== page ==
Wednesday, September 21, 2016

THE WRITE STUFF: PT 2

In the previous blog, we looked at the articles relating to the Legion that appeared in the magazine AMAZING HEROES. This time round, we focus on contributions that appeared in some other comic book publications. More to come in future blogs!

Comic Book Marketplace was the brainchild of Gary Carter, founder of the American Association Of Comic Book Collectors.
   It was branded as “the magazine for advanced comic book collectors”, each issue produced on beautiful glossy paper and featuring articles on and scans of comic books throughout the years, predominantly the Golden and Silver Ages.
   After publisher Gemstone acquired the Overstreet Comic Book Price Guide, CBM began incorporating price guides into its issues.





CBM # 57 (1998):
The Legion takes center stage (and front cover) of this issue, which features a history of the Legion, accompanying it with an article on Curt Swan’s Superman family contributions, and an extensive checklist of his work.
   Six pages in glorious color are given to reproductions of the Legion’s glory run in the 60s.
Coincidentally, there is also an obituary to Win Mortimer, who died in January that year. Win of course pencilled many Legion stories in the late 60s and early 70s, in ADVENTURE and ACTION.



 

CBM #59 (1998):

This issue takes a look at the many transformations of Jimmy Olsen and Lois Lane throughout the years.
   Many of those are of course Legion-related, most notably Jimmy’s Elastic Lad identity, which granted him honorary membership into the Legion; while Lois herself once used the same serum to become Elastic Lass.
  Jimmy also often had temporary super powers granted to him by various Legionnaires, enabling him to emulate the likes of Colossal Boy, Element Lad and Sun Boy.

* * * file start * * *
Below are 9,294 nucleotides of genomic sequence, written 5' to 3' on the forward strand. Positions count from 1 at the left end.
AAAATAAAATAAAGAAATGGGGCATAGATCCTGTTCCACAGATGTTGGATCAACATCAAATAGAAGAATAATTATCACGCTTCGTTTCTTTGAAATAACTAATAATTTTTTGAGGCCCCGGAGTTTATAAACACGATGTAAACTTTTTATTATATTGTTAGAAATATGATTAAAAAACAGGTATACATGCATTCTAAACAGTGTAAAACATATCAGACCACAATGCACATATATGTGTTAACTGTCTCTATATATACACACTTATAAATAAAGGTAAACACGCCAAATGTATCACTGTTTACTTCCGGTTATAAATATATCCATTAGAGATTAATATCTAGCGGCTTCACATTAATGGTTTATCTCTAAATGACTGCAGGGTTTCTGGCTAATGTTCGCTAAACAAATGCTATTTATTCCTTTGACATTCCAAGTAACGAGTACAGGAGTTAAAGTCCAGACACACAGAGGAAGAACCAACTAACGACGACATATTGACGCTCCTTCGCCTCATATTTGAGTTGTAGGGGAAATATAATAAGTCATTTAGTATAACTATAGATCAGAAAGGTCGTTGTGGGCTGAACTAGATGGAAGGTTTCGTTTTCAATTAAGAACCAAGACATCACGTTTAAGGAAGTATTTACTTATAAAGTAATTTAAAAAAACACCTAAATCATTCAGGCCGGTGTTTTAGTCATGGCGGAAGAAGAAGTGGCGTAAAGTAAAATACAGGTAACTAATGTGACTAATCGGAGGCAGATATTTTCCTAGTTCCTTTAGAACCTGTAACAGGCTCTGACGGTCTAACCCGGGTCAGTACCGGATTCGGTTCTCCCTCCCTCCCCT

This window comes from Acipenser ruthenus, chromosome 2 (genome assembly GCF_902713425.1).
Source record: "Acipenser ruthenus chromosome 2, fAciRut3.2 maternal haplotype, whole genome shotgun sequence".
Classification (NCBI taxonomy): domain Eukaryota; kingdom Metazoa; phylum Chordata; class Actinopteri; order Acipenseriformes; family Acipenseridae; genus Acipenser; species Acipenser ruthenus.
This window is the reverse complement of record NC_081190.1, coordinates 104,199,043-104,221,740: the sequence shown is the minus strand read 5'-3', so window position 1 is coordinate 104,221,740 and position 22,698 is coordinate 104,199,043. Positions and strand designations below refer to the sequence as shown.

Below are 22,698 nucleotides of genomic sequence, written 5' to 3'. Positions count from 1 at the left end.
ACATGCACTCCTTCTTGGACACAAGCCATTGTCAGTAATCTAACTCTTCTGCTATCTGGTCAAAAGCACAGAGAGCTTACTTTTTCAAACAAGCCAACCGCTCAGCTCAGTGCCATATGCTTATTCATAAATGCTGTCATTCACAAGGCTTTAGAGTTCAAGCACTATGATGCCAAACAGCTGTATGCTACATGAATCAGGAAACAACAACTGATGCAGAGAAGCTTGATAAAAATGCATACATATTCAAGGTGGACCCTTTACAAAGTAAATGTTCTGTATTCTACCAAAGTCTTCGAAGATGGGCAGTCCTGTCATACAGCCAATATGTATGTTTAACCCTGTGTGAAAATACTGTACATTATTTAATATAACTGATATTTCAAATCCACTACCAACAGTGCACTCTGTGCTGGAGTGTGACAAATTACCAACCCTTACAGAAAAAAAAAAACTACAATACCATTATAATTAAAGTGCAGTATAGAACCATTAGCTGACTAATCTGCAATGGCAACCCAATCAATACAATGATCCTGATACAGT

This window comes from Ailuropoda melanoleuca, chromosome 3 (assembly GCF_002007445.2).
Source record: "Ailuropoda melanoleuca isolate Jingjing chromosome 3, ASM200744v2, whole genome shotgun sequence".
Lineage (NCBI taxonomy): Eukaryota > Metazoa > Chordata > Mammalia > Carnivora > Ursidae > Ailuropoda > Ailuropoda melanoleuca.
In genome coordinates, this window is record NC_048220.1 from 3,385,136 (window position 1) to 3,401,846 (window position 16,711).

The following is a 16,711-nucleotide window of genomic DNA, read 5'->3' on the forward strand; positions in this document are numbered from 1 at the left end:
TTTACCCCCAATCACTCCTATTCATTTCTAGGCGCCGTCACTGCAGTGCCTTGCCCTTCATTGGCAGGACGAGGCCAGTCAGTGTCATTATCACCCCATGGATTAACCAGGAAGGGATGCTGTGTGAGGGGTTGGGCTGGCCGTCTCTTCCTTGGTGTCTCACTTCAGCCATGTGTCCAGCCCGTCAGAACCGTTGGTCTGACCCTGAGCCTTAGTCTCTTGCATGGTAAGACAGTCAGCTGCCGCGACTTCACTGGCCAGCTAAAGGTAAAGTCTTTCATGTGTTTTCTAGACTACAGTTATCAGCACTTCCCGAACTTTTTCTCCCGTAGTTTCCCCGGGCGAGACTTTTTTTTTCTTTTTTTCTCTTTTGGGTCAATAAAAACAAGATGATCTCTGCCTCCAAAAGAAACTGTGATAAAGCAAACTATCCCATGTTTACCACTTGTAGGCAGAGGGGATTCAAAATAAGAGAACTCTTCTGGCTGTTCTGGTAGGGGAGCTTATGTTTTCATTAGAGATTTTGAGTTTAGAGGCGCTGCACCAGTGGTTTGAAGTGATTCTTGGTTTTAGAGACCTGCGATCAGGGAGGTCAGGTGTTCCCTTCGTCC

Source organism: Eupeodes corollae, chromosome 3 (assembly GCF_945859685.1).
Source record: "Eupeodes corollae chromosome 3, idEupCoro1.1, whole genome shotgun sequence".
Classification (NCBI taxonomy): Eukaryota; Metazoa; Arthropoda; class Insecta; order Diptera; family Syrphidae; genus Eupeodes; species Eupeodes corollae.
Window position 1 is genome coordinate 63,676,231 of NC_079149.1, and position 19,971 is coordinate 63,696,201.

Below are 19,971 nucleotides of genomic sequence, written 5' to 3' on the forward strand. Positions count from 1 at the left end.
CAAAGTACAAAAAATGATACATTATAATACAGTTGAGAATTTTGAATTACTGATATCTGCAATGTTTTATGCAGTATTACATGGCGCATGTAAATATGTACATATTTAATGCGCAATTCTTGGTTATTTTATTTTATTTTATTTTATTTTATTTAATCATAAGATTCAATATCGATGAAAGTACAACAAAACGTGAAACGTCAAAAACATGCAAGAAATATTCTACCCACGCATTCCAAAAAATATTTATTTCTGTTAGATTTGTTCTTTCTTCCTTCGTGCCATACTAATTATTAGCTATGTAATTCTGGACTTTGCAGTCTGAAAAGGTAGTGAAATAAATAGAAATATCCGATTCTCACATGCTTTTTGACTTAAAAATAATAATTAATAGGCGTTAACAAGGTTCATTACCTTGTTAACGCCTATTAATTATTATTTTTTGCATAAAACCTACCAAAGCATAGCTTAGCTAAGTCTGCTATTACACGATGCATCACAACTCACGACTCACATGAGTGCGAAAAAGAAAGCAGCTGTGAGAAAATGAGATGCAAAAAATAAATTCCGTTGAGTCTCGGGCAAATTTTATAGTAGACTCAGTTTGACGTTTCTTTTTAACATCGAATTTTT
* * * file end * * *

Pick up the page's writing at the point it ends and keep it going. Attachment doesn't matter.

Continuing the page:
CBM #97 (2002):

After his article in CBM #57, Edward Zeno returns with another article on Curt Swan, but this time a more fully-rounded piece, the author having just recently produced a book on the artist called Curt Swan: A Life In Comics.
   It’s embellished with many scans of original art and Legion-related pieces. Some of the more interesting tidbits include whether Swan drew the faces of the Legionnaires on the cover of ADV 247, and that Mark Waid unsuccessfully bid on Ebay offerings of Swan/Klein original art.
   Zeno also interviews Seinfeld writer David Mandel about how Swan’s work influenced him. Mandel of course famously wrote several Superman references into his Seinfeld scripts.
   Mandel also notes that he is a comic art collector, and confirms that Jerry Seinfeld himself is a huge fan of Curt Swan’s work.
 




OTHER MAGAZINES
 







ANIMATION MAGAZINE COMIC-CON EDITION (2006):
It’s 2006, and the animated Legion series was set to make its debut on TV.
   ANIMATION Magazine released three different covers for its August issue: a regular edition, one for San Diego Comic-Con, and another for Anime Expo. The Comic-Con cover featured the animated Legion.
   Inside, there was little about the series itself, except a one-page pictorial on a day in the life of the Warner Bros Animation studio, focusing on the production of the TV series.











COMBO #30 (1997):
This was a comics, cards and gaming magazine published by Century Publishing, which also incorporated price guides.
   This issue chose to spotlight LEGIONNAIRES #50 and the battle between the Legion and Mordru, and the wedding between the villain and Violet.
   A specially commissioned Jeff Moy piece adorns the cover, depicting Mordru about to descend on the Legionnaires as they happily enjoy a beach party, a tidal wave symbolic of the chaos about to descend on our heroes.
   The article interviews both Moy and writer Roger Stern.








 COMIC INFORMER #5 (1982):
This short-lived comic industry magazine managed to entice Dave Cockrum for an exclusive interview, in which he talks about the Legion among other subjects.

   At the time the regular penciller on the X-Men for a second stint, Dave also contributed a drawing of Wildfire for the issue’s cover.
   Dave reveals he redesigned Karate Kid’s costume but didn’t like it, so he changed it back to the original orange one. Mike Grell brought it back, and that white extended collar costume is now regarded as the character’s classic look.


More comic book articles in blogs to come!



 

Bits Boy runs the comprehensive Legion completists’ site Bits of Legionnaire Business.